I suppose what I am getting at is that, well, he was Jewish. Didn’t he find the swastika repulsive? ‘Not at all. I didn’t give a damn about all that. I thought it was just great.’ He didn’t give a damn about the Holocaust? ‘Look, sometimes a younger generation doesn’t want to inherit the history of an older generation, so we wanted to appropriate the swastika for ourselves. We wanted to have a clean slate. We decided that we liked certain icons from the past and wanted to reinvent them. We were trying to mix pop culture with politics and art.’

On the subject of politics, I say, the thing I always found confusing about punk as a movement was that you had bands such as the Clash wearing Rock Against Racism badges at the same time as the Sex Pistols were wearing swastikas. ‘Well, the Rock Against Racism I was never interested in. I thought that was too naff. It didn’t annoy people enough. I wanted to be childish; I wanted to be everything society might hate. The idea of sounding sensible or serious was abhorrent to me. I was the ultimate mismanager because I was looking for ways to create chaos. The Sex Pistols were young and ignorant. They didn’t have the political references, they have to be forgiven for that. But what they did have was raw energy. All the energy of Never Mind the Bollocks was about desire for change. We wanted to create an artistic movement that would be like a political revolution. We wanted anarchy. It’s easy to forget how grim things were in the 1970s: the oil crisis, the three-day week, hyper-inflation, unemployment, no wonder there was disaffection.’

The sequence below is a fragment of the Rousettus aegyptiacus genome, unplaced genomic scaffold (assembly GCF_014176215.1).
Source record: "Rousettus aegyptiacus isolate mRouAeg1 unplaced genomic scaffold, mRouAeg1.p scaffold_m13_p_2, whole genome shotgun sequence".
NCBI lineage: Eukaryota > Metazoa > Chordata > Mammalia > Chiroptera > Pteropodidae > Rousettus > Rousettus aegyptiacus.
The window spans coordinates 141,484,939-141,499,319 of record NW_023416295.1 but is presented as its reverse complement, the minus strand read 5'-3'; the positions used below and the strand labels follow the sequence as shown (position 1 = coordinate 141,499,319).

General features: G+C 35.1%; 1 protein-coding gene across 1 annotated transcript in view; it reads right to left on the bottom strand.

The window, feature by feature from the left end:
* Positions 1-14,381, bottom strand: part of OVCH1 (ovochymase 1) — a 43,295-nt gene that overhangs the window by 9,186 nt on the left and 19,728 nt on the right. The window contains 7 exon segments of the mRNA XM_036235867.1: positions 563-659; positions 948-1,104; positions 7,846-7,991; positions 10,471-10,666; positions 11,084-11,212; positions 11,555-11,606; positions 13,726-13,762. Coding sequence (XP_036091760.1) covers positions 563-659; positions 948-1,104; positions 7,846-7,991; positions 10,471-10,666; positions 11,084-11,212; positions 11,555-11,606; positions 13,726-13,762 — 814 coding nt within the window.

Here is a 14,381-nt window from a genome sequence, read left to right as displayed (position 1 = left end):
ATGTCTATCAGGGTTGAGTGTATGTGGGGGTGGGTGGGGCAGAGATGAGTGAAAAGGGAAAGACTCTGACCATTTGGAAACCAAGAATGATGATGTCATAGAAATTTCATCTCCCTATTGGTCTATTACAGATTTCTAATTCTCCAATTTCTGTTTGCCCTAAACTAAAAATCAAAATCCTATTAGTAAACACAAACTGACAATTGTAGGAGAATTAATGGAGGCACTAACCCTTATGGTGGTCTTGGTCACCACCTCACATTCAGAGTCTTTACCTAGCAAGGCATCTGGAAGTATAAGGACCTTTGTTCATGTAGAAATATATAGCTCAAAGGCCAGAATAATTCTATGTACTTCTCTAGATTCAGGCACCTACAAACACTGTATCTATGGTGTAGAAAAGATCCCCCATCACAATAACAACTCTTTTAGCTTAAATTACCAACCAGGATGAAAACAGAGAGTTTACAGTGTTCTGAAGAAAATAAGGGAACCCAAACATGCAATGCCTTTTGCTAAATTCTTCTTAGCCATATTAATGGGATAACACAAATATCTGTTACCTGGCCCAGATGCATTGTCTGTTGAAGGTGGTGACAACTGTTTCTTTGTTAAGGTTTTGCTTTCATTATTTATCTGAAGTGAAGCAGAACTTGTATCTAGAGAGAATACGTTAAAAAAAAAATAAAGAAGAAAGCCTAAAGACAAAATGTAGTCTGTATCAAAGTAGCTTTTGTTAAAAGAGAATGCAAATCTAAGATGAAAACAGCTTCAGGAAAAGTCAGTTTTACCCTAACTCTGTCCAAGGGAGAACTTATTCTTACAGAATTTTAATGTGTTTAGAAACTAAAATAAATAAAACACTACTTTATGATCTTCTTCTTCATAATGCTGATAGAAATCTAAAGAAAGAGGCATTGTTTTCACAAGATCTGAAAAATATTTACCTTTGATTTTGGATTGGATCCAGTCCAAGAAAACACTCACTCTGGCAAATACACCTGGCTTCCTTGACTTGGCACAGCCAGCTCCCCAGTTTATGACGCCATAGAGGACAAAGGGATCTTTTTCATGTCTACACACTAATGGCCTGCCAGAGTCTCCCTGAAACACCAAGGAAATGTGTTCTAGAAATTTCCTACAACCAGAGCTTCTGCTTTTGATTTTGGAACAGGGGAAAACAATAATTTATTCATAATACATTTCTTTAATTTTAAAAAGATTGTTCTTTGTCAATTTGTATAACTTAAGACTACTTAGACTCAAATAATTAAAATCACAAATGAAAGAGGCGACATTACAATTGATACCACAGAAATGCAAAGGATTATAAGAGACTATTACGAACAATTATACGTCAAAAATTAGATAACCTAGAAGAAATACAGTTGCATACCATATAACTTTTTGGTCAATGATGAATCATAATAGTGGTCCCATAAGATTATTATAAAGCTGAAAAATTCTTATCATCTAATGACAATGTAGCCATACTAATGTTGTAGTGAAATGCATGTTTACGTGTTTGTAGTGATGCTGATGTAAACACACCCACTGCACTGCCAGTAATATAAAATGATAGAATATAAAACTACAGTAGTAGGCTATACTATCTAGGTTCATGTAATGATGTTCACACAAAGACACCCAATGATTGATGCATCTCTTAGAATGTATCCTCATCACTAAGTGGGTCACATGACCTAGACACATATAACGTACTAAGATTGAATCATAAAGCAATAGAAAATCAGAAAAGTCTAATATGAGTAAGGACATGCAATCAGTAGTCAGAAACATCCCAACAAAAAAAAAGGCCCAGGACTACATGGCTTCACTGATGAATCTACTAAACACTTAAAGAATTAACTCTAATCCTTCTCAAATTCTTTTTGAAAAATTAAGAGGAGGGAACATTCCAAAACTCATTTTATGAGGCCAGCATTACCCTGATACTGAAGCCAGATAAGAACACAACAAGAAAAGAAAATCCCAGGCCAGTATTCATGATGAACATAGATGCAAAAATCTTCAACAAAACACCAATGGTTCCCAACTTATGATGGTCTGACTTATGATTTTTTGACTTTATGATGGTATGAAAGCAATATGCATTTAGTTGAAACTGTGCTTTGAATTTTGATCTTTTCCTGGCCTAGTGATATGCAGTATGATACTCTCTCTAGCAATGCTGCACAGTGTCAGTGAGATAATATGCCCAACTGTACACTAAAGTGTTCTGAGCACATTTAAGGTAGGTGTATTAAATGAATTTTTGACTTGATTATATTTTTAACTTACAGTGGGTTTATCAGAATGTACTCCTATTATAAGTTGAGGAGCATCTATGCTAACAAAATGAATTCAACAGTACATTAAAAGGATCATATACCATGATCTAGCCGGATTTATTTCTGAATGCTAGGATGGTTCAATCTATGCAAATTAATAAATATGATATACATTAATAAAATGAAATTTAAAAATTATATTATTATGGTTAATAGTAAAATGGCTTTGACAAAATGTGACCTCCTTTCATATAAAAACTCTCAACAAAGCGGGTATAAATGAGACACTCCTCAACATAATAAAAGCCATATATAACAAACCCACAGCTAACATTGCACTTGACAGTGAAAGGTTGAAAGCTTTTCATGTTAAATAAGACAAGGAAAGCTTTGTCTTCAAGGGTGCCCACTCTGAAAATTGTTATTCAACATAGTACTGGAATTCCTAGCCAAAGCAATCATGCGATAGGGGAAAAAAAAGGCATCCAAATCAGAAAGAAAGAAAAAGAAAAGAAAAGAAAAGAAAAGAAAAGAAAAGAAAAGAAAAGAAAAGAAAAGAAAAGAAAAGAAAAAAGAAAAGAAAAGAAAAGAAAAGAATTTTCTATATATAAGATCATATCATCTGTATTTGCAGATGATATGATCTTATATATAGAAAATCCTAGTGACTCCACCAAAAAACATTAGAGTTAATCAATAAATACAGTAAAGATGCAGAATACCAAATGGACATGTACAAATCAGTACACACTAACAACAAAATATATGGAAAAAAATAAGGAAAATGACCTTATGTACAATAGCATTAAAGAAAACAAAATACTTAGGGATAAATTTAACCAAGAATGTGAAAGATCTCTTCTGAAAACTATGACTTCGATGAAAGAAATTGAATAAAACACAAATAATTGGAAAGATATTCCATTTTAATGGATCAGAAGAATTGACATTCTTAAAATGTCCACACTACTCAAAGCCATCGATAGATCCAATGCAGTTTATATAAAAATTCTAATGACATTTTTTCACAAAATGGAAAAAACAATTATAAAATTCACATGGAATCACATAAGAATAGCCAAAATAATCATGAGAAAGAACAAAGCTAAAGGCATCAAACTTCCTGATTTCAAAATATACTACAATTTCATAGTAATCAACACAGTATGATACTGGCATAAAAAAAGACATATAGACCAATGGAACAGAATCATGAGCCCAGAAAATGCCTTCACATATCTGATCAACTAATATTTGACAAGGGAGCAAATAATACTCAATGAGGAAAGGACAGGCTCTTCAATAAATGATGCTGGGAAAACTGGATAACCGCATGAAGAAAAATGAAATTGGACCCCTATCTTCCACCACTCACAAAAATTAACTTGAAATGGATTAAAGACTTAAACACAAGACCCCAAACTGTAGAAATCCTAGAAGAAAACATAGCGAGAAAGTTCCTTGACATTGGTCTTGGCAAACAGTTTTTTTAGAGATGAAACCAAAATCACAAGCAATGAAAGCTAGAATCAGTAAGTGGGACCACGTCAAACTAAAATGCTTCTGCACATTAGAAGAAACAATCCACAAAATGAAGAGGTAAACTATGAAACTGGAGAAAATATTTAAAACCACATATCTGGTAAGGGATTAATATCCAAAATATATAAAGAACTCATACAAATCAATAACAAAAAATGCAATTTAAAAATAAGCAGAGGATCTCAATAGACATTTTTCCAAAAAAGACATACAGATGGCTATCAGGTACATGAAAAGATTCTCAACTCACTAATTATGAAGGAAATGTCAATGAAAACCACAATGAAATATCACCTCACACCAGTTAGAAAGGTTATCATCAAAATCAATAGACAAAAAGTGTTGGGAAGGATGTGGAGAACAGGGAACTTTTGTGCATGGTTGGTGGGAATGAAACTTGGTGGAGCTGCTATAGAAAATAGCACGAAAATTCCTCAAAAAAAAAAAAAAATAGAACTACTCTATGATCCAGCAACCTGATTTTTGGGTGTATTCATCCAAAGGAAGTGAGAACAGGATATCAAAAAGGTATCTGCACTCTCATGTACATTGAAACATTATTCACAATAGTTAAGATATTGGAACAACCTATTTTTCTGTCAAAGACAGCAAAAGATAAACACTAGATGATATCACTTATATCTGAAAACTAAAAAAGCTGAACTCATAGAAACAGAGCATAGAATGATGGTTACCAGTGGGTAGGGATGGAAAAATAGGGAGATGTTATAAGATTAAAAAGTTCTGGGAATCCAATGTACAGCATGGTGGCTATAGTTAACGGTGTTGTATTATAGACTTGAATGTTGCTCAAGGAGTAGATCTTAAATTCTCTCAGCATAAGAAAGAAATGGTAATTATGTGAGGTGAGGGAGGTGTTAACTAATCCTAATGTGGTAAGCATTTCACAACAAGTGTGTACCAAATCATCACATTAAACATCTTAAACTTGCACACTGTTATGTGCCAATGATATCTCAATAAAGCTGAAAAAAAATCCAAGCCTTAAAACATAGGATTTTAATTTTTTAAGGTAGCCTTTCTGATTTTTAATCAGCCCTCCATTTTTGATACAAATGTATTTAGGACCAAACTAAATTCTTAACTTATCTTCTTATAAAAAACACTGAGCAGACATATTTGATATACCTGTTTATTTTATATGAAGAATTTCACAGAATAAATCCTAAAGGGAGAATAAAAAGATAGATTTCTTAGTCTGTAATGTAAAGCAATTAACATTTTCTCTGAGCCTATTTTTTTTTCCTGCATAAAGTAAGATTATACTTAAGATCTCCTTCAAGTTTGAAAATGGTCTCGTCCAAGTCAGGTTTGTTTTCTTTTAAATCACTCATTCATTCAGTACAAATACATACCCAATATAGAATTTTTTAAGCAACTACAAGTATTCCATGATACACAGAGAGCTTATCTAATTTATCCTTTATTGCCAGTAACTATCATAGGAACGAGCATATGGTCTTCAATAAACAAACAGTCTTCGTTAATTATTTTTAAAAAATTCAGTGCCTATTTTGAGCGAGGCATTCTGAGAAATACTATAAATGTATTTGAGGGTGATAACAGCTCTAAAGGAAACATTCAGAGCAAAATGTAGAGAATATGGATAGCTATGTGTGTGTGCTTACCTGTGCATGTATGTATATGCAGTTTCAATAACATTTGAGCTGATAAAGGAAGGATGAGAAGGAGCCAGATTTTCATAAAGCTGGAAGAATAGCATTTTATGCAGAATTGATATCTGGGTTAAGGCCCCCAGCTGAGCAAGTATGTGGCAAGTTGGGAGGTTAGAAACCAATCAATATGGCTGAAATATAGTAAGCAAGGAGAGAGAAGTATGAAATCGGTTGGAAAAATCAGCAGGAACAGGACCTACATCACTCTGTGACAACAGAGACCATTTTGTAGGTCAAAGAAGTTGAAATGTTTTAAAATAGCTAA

Now look at them. John Lydon said recently he quite likes The Queen, after all. Richard Branson is a knight of the realm. Vivienne Westwood has not only had her own retrospective at the Victoria and Albert Museum, she is also a Dame of the British Empire. Even McLaren’s son has been offered a knighthood (he turned it down in protest about the war in Iraq – having learned a thing or two from his father and mother about self-publicity). Would McLaren turn down a knighthood, if one were offered? Tellingly, he doesn’t say no. What he does say is: ‘The thought of the English Establishment ever coming to terms with its culture of deception…’ He trails off. ‘England deceives itself. It is a nation of liars.’